Thursday, March 08, 2007

The Orioles Just Sent One to Jeffrey Maier, Gratis

Thanks to the folks over at Deadspin for alerting us to the latest, um, show of support:

For the baseball fan who has everything in the here and now, how about a team-licensed urn for his ashes in the hereafter?
Yes,
Yankees fans [It's a New York Times story, folks; don't fret, they make 'em for you Royals fans too - ed.], an aluminum urn with pinstripes, the interlocking NY logo, a place on top for a ball that you might have caught at the ballpark and a personalized name plate — all resting on a tiny home plate.
Which does not help dispel the notion that MLB's demographic is creeping toward the Bob Feller line. Hell, they're practically falling over themselves in favor of it:

...Clint Mytych, the president of Eternal Image, the supplier of the urns...said [MLB] had little resistance to the idea....“We sold baseball the deal over the phone and never met in person. All they saw were concept drawings.”
Wouldn't be surprised if they thought they were for cigarette butts, to tell you the truth. Although the price seems a bit steep:

Mytych said that fans cannot directly order the urns, so they are unlikely to be hoarded by ghouls looking to get them signed and sell them on eBay. [Comforting, that.] The $699 urns will go on sale opening day, a note of finality, of sorts, to start the season, and can be bought only from funeral homes. (Pet owners can order cat and dog urns from Mytych’s company.)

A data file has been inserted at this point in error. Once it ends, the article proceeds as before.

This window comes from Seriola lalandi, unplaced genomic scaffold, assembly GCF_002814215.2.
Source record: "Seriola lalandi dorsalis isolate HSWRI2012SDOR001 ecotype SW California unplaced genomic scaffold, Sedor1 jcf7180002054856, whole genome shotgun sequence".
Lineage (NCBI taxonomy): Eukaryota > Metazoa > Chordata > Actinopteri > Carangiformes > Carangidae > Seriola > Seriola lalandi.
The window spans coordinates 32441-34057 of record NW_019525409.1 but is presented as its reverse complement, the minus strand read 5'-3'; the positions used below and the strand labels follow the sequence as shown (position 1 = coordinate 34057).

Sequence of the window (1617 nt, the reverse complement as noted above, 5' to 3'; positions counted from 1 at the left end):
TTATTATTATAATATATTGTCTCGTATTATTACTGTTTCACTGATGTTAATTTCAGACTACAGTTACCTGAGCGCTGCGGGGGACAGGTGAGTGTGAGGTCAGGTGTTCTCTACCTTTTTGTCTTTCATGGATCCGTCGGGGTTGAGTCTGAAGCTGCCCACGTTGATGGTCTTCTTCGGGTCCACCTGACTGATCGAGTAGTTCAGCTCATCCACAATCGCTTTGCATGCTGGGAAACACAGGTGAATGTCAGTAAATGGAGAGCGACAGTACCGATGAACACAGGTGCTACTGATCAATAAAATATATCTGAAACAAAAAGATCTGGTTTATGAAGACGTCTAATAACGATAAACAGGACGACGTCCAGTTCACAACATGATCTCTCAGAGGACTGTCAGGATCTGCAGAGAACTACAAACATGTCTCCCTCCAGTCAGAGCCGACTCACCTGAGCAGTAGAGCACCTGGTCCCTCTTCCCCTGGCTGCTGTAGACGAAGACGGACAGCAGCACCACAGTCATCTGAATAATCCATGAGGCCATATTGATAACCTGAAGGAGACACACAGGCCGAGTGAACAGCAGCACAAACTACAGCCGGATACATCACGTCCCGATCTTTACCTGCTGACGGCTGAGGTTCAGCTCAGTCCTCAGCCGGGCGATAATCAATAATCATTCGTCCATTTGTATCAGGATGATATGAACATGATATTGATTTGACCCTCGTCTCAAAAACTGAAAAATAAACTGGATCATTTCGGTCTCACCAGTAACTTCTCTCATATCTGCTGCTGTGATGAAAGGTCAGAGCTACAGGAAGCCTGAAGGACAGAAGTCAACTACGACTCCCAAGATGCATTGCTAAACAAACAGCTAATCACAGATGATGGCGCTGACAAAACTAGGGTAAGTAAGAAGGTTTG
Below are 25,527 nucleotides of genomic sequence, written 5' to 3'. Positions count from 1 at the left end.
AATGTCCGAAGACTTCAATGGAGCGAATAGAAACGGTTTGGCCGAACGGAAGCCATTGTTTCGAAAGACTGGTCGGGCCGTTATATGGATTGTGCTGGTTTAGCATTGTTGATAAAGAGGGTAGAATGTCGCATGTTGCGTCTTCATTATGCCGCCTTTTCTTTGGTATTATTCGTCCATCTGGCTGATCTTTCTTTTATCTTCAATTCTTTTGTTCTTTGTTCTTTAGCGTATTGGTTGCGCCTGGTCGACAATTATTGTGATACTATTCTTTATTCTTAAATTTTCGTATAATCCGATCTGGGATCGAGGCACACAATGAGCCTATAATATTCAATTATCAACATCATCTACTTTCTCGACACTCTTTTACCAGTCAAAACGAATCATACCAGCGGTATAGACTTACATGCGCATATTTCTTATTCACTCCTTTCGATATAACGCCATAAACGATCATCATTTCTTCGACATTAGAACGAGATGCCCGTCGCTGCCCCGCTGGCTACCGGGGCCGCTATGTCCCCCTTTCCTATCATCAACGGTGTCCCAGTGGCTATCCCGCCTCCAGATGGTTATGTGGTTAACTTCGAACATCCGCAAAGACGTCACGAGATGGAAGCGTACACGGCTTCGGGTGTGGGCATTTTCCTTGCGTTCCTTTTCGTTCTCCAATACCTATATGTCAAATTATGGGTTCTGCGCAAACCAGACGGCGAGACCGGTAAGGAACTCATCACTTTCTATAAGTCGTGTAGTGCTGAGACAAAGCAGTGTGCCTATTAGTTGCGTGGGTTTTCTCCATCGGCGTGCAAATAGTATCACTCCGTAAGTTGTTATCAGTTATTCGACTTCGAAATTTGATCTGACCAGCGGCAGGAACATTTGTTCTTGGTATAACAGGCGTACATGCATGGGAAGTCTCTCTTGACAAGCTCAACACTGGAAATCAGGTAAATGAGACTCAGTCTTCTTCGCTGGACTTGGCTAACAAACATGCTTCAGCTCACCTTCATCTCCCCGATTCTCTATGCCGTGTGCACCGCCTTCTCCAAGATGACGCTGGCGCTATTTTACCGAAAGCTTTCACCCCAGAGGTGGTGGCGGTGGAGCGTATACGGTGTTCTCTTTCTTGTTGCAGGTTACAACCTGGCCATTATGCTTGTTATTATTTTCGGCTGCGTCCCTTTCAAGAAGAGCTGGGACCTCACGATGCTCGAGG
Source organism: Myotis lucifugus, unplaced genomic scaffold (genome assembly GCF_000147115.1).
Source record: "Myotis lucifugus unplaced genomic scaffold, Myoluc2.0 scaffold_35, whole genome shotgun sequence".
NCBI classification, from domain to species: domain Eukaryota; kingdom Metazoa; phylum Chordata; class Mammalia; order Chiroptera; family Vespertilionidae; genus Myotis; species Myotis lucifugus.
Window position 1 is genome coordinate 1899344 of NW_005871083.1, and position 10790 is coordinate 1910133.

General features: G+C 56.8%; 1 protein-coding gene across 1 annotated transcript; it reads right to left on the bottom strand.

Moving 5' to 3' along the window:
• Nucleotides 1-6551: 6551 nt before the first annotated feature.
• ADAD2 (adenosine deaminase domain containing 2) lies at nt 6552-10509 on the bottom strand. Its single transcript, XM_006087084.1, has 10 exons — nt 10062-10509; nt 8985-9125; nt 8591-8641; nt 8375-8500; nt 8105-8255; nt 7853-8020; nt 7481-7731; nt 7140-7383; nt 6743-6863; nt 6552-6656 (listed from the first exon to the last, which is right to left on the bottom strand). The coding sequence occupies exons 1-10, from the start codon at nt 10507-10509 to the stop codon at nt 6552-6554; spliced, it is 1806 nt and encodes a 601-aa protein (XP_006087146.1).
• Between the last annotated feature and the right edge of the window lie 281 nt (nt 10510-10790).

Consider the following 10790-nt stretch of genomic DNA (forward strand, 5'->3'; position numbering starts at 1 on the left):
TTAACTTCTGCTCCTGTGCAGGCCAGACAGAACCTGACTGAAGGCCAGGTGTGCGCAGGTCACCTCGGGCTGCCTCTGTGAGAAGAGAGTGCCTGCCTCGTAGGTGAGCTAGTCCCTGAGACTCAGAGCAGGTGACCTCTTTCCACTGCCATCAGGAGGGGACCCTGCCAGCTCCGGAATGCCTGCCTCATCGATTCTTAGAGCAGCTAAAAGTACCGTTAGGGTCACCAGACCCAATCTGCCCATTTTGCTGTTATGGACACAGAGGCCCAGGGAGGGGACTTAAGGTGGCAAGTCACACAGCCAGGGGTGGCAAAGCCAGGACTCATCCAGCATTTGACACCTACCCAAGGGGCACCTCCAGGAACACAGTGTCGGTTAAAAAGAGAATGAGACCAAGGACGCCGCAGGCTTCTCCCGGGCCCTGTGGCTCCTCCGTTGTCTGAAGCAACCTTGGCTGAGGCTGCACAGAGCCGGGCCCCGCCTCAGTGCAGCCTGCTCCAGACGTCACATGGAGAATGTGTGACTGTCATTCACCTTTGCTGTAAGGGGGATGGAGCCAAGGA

We assume the Fido-sized receptacles will fit clubhouse mascots, too, although that's just a guess. All morbidity aside, though, it's good to see fine American entrepreneurship alive and well in this increasingly outsourced economy of ours:

“We feel the creativity’s been bred out of the funeral industry,” [Mytych] said. “Some of the Big 3 [...there's a Big 3 of urn makers? Do they have Mafia-riddled pension funds too?] in the industry have been around since the 1880s, and they never tried a branded product.”
Which is a shame, as presumably one could look back and shake one's head over the squandered opportunities to get people planted into their very own Cincinnati Red Legs jars.

“If your uncle dies and he was a passionate Red Sox fan,” [Mytych] said, responding with a rhetorical question, “is it really more fitting to have him cremated and just put him in a regular urn, or one like this that supports his passion, makes the remembrance that much sweeter?”
Knowing more than several fans of this nature, it's best if comment remains withheld.

The Red Sox and the Yankees are in the first group of team urns, along with the Braves, the Cubs, the Tigers, the Dodgers, the Cardinals and the Phillies. [Again, the small-market teams get screwed.] Coffins for those who want to follow those teams into the great beyond will be on sale for the stretch run of the pennant races.

And that's really how it should be. Because, let's face it: if you Devil Ray your favorite uncle into Hell, he's gonna haunt you good.

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